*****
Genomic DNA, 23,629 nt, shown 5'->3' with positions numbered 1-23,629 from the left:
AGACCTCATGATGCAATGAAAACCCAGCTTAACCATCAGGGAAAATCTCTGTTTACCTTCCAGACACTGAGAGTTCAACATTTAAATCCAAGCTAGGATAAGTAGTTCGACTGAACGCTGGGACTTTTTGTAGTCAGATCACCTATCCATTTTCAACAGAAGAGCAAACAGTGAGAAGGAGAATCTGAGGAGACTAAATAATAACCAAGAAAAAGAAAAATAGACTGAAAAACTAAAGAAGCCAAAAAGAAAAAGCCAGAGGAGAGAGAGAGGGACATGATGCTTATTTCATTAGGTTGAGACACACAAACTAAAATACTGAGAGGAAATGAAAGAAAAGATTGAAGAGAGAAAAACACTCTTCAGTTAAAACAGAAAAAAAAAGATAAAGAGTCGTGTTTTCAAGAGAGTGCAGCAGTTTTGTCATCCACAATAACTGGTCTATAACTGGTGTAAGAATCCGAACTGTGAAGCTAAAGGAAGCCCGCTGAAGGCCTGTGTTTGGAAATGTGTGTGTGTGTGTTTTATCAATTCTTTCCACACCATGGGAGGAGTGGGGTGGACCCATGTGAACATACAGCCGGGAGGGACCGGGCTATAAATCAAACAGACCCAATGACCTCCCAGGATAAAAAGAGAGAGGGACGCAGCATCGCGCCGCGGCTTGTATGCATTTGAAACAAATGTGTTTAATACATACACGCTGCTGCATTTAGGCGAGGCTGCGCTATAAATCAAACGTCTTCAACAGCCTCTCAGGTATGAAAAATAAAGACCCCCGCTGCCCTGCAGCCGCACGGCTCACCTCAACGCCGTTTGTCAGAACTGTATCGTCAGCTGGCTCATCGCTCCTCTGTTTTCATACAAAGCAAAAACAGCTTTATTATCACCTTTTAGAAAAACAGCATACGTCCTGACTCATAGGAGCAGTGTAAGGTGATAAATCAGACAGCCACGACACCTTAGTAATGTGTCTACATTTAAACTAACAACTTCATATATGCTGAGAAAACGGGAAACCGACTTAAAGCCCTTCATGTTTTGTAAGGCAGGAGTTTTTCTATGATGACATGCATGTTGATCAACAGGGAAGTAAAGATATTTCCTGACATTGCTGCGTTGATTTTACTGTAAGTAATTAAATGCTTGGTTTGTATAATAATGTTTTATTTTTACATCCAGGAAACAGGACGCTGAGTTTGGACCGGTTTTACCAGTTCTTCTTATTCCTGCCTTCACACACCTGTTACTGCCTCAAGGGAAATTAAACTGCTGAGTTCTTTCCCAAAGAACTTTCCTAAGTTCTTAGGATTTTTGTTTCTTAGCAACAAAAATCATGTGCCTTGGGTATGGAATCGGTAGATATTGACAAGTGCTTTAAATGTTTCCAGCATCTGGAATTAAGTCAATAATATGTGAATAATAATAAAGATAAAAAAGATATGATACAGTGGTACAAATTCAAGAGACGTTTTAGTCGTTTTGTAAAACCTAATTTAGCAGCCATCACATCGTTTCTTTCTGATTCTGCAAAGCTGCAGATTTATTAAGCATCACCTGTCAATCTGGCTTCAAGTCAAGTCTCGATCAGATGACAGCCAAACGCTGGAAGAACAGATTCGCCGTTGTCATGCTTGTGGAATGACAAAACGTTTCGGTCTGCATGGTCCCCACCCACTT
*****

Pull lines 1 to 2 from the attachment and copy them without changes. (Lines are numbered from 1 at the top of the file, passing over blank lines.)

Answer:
Genomic DNA, 23,629 nt, shown 5'->3' with positions numbered 1-23,629 from the left:
AGACCTCATGATGCAATGAAAACCCAGCTTAACCATCAGGGAAAATCTCTGTTTACCTTCCAGACACTGAGAGTTCAACATTTAAATCCAAGCTAGGATAAGTAGTTCGACTGAACGCTGGGACTTTTTGTAGTCAGATCACCTATCCATTTTCAACAGAAGAGCAAACAGTGAGAAGGAGAATCTGAGGAGACTAAATAATAACCAAGAAAAAGAAAAATAGACTGAAAAACTAAAGAAGCCAAAAAGAAAAAGCCAGAGGAGAGAGAGAGGGACATGATGCTTATTTCATTAGGTTGAGACACACAAACTAAAATACTGAGAGGAAATGAAAGAAAAGATTGAAGAGAGAAAAACACTCTTCAGTTAAAACAGAAAAAAAAAGATAAAGAGTCGTGTTTTCAAGAGAGTGCAGCAGTTTTGTCATCCACAATAACTGGTCTATAACTGGTGTAAGAATCCGAACTGTGAAGCTAAAGGAAGCCCGCTGAAGGCCTGTGTTTGGAAATGTGTGTGTGTGTGTTTTATCAATTCTTTCCACACCATGGGAGGAGTGGGGTGGACCCATGTGAACATACAGCCGGGAGGGACCGGGCTATAAATCAAACAGACCCAATGACCTCCCAGGATAAAAAGAGAGAGGGACGCAGCATCGCGCCGCGGCTTGTATGCATTTGAAACAAATGTGTTTAATACATACACGCTGCTGCATTTAGGCGAGGCTGCGCTATAAATCAAACGTCTTCAACAGCCTCTCAGGTATGAAAAATAAAGACCCCCGCTGCCCTGCAGCCGCACGGCTCACCTCAACGCCGTTTGTCAGAACTGTATCGTCAGCTGGCTCATCGCTCCTCTGTTTTCATACAAAGCAAAAACAGCTTTATTATCACCTTTTAGAAAAACAGCATACGTCCTGACTCATAGGAGCAGTGTAAGGTGATAAATCAGACAGCCACGACACCTTAGTAATGTGTCTACATTTAAACTAACAACTTCATATATGCTGAGAAAACGGGAAACCGACTTAAAGCCCTTCATGTTTTGTAAGGCAGGAGTTTTTCTATGATGACATGCATGTTGATCAACAGGGAAGTAAAGATATTTCCTGACATTGCTGCGTTGATTTTACTGTAAGTAATTAAATGCTTGGTTTGTATAATAATGTTTTATTTTTACATCCAGGAAACAGGACGCTGAGTTTGGACCGGTTTTACCAGTTCTTCTTATTCCTGCCTTCACACACCTGTTACTGCCTCAAGGGAAATTAAACTGCTGAGTTCTTTCCCAAAGAACTTTCCTAAGTTCTTAGGATTTTTGTTTCTTAGCAACAAAAATCATGTGCCTTGGGTATGGAATCGGTAGATATTGACAAGTGCTTTAAATGTTTCCAGCATCTGGAATTAAGTCAATAATATGTGAATAATAATAAAGATAAAAAAGATATGATACAGTGGTACAAATTCAAGAGACGTTTTAGTCGTTTTGTAAAACCTAATTTAGCAGCCATCACATCGTTTCTTTCTGATTCTGCAAAGCTGCAGATTTATTAAGCATCACCTGTCAATCTGGCTTCAAGTCAAGTCTCGATCAGATGACAGCCAAACGCTGGAAGAACAGATTCGCCGTTGTCATGCTTGTGGAATGACAAAACGTTTCGGTCTGCATGGTCCCCACCCACTT